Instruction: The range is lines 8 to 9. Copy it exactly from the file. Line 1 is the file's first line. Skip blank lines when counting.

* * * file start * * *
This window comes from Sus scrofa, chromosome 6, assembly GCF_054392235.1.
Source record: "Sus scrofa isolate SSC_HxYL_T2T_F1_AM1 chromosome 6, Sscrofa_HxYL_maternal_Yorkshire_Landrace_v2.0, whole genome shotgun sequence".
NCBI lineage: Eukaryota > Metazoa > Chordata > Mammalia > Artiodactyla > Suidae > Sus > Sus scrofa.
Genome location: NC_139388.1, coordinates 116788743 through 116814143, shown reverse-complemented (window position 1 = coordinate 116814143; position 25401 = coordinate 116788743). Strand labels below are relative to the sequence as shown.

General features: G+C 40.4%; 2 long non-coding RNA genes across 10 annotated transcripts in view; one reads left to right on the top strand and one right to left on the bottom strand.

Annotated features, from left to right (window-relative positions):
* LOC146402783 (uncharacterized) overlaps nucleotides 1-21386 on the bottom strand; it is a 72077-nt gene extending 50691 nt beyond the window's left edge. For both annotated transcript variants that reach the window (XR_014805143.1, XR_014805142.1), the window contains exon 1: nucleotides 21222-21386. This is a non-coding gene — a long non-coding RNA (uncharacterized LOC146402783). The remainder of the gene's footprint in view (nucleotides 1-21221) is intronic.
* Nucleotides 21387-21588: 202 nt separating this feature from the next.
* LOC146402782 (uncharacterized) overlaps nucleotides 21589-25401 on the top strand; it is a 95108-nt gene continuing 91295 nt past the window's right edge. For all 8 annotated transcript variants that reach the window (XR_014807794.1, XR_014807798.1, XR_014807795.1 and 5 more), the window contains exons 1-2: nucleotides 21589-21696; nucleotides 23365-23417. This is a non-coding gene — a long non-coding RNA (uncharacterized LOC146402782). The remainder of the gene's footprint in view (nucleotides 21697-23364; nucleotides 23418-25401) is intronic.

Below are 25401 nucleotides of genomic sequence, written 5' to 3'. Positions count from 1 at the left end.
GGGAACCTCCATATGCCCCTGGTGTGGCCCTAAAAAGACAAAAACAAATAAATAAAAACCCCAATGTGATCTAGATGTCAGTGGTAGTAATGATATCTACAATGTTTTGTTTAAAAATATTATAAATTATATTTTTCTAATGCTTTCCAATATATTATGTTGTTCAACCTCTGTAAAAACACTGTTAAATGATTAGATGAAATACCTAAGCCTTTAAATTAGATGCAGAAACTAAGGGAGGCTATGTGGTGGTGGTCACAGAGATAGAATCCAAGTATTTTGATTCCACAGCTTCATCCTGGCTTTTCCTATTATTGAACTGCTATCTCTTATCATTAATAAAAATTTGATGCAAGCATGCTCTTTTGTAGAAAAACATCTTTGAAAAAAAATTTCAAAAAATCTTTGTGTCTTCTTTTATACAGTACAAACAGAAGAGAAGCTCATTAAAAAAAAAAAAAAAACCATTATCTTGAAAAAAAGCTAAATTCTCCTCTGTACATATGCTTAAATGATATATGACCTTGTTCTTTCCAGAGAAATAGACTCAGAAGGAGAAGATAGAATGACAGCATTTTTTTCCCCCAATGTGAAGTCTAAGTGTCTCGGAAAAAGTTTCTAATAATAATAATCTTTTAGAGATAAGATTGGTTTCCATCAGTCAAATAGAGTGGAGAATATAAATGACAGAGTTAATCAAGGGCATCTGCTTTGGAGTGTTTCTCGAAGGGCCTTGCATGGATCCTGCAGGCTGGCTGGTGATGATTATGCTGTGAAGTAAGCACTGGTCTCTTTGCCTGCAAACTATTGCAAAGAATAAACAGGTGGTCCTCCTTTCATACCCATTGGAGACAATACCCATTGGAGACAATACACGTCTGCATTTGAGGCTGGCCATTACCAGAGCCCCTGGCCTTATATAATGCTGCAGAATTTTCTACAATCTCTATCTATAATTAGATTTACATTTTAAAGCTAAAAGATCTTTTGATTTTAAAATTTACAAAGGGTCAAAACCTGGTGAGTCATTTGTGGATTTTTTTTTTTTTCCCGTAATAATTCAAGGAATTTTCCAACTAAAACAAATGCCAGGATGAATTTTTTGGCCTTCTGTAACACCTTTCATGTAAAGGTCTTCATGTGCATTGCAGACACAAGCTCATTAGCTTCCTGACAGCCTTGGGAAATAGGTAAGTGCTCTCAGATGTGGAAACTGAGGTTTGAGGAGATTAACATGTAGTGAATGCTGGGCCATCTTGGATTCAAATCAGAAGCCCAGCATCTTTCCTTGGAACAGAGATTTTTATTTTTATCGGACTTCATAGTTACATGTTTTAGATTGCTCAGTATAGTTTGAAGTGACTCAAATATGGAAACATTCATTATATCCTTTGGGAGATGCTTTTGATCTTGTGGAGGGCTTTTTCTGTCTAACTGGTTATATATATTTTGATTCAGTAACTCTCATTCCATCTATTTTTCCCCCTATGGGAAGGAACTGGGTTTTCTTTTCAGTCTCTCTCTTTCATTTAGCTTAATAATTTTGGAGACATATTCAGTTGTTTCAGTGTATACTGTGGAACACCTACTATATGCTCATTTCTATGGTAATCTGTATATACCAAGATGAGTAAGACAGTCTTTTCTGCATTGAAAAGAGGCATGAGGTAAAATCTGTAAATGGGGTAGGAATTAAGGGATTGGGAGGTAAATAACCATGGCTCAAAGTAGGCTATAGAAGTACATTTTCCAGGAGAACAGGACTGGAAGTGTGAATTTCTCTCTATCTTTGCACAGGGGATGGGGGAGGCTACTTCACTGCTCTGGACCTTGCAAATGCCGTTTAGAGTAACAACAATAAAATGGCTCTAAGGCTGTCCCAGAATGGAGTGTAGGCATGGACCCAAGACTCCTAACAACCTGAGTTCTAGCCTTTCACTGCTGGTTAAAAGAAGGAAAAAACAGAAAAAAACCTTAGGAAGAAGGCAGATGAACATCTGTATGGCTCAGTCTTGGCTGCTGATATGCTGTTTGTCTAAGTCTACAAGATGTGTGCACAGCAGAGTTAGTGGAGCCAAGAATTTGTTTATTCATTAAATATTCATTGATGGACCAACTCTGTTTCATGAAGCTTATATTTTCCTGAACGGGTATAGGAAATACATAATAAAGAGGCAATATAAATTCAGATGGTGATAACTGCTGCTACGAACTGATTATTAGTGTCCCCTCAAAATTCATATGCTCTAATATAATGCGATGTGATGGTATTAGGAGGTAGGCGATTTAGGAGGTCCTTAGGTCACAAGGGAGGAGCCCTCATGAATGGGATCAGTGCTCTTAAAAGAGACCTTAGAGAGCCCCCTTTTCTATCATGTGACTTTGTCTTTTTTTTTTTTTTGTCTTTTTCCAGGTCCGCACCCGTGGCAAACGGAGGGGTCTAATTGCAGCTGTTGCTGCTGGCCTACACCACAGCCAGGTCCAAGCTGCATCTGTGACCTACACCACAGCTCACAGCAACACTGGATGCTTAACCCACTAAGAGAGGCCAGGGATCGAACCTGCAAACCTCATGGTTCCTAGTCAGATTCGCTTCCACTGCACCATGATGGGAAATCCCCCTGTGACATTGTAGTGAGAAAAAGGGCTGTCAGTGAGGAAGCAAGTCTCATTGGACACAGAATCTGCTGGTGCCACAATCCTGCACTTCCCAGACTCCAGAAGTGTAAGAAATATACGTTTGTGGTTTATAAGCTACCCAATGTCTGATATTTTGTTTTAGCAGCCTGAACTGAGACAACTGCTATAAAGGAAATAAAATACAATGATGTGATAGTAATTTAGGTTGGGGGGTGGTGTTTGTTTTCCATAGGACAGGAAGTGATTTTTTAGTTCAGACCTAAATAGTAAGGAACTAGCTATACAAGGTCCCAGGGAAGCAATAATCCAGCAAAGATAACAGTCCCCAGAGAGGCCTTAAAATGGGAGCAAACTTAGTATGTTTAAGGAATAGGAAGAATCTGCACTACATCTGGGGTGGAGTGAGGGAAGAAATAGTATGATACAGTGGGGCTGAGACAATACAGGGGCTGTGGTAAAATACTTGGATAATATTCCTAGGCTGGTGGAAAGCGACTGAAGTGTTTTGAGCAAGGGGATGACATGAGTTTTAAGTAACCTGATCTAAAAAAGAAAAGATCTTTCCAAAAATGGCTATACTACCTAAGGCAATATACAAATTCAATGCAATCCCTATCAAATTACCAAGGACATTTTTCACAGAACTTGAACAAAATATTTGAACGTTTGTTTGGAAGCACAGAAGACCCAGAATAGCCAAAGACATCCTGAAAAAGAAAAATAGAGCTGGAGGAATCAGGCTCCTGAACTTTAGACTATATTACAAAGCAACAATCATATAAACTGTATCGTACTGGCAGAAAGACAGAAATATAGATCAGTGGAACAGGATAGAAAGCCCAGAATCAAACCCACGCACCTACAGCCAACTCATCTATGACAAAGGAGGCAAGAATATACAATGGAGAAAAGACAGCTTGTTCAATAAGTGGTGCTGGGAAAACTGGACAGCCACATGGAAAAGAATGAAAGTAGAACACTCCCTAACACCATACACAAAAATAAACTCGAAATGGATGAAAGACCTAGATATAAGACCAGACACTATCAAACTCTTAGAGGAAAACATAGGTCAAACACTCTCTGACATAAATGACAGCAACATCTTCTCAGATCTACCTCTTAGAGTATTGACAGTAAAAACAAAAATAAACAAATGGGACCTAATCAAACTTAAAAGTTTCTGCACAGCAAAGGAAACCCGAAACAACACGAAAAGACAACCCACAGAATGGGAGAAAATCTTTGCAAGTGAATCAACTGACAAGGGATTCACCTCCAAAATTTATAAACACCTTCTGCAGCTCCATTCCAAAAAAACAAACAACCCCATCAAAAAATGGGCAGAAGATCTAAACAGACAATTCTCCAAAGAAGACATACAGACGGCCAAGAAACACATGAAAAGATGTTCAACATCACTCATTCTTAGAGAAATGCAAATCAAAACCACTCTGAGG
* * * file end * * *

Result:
* Nucleotides 21387-21588: 202 nt separating this feature from the next.
* LOC146402782 (uncharacterized) overlaps nucleotides 21589-25401 on the top strand; it is a 95108-nt gene continuing 91295 nt past the window's right edge. For all 8 annotated transcript variants that reach the window (XR_014807794.1, XR_014807798.1, XR_014807795.1 and 5 more), the window contains exons 1-2: nucleotides 21589-21696; nucleotides 23365-23417. This is a non-coding gene — a long non-coding RNA (uncharacterized LOC146402782). The remainder of the gene's footprint in view (nucleotides 21697-23364; nucleotides 23418-25401) is intronic.